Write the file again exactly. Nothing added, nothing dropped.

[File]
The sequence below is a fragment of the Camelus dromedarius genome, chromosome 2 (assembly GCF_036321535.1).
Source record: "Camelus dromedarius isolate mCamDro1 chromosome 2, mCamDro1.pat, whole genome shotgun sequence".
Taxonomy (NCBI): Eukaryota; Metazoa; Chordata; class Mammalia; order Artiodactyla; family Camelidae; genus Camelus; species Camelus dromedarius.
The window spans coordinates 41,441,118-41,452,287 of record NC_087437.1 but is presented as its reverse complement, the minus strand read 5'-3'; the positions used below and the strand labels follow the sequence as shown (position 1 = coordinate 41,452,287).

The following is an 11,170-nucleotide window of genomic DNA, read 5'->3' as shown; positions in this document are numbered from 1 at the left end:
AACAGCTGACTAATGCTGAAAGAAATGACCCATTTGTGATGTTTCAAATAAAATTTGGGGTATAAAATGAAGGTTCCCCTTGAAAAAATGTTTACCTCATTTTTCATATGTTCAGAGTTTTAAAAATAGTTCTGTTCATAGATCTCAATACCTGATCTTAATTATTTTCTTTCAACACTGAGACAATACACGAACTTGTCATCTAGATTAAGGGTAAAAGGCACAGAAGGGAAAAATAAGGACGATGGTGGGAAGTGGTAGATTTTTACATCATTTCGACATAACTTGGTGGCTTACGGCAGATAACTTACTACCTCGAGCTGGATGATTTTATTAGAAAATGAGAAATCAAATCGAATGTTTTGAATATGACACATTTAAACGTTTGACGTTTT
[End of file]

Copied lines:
The sequence below is a fragment of the Camelus dromedarius genome, chromosome 2 (assembly GCF_036321535.1).
Source record: "Camelus dromedarius isolate mCamDro1 chromosome 2, mCamDro1.pat, whole genome shotgun sequence".
Taxonomy (NCBI): Eukaryota; Metazoa; Chordata; class Mammalia; order Artiodactyla; family Camelidae; genus Camelus; species Camelus dromedarius.
The window spans coordinates 41,441,118-41,452,287 of record NC_087437.1 but is presented as its reverse complement, the minus strand read 5'-3'; the positions used below and the strand labels follow the sequence as shown (position 1 = coordinate 41,452,287).

The following is an 11,170-nucleotide window of genomic DNA, read 5'->3' as shown; positions in this document are numbered from 1 at the left end:
AACAGCTGACTAATGCTGAAAGAAATGACCCATTTGTGATGTTTCAAATAAAATTTGGGGTATAAAATGAAGGTTCCCCTTGAAAAAATGTTTACCTCATTTTTCATATGTTCAGAGTTTTAAAAATAGTTCTGTTCATAGATCTCAATACCTGATCTTAATTATTTTCTTTCAACACTGAGACAATACACGAACTTGTCATCTAGATTAAGGGTAAAAGGCACAGAAGGGAAAAATAAGGACGATGGTGGGAAGTGGTAGATTTTTACATCATTTCGACATAACTTGGTGGCTTACGGCAGATAACTTACTACCTCGAGCTGGATGATTTTATTAGAAAATGAGAAATCAAATCGAATGTTTTGAATATGACACATTTAAACGTTTGACGTTTT